|Man Near Moai (Lava Stone Effigy Figures) |
at Base of Outer Slope of Volcano 1890,
This society’s belief system centered on the concept of mana, a magical or spiritual essence. Oral legend says that this is the power that was able to move and erect the moai. The figures, once placed atop their platforms (ahu), were believed to watch over their clan’s territory and protect it with the power of mana. The figures did not have mana until they were given eyes (made of white coral and obsidian or red scoria), however. There are no remaining moai with their original eyes intact, but several have been restored for demonstration purposes. With or without eyes, these statues still appear majestic and stoic.
The National Anthropological Archives holds a variety of photographs and drawings of these massive stone figures.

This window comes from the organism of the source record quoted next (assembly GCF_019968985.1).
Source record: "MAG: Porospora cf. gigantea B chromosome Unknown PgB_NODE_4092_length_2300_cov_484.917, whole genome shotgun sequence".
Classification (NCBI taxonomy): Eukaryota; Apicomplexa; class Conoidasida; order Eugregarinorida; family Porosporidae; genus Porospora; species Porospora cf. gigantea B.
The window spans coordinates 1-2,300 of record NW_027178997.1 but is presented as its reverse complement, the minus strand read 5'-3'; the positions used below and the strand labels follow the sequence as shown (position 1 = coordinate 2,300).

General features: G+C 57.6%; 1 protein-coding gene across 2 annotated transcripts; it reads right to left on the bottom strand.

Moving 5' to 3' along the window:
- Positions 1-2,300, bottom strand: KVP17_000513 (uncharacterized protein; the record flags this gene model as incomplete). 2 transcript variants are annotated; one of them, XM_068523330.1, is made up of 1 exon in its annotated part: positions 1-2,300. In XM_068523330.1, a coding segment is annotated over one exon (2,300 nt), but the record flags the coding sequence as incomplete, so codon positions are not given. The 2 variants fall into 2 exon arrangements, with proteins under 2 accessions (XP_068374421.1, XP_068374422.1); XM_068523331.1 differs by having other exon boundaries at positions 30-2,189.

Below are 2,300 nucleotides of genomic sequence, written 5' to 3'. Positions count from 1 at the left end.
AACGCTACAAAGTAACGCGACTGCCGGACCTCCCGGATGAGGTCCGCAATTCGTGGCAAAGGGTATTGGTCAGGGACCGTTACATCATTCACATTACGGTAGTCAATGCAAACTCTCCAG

The Smithsonian Institution is also in possession of two moai, one of which is on display in the National Museum of Natural History. These two specimens (Head SI-WDC-002 and Moai SI-WDC-001) came from an inland site called Ahu O’Pepe and were brought to the Smithsonian in 1887. William J. Thomson of the U.S. Navy collected the statues on behalf of the Smithsonian Institution in December 1886 and transported them to Washington, D.C. on the U.S.S. Mohican.
|George Brown Goode, Samuel D. Langley, and |
Otis T. Mason with Two Moai (Lava Stone Effigy
Figures) Inside Museum Building n.d.,
You can find other Smithsonian collections related to Easter Island here.
— Jocelyn Baltz, Intern, National Anthropological Archives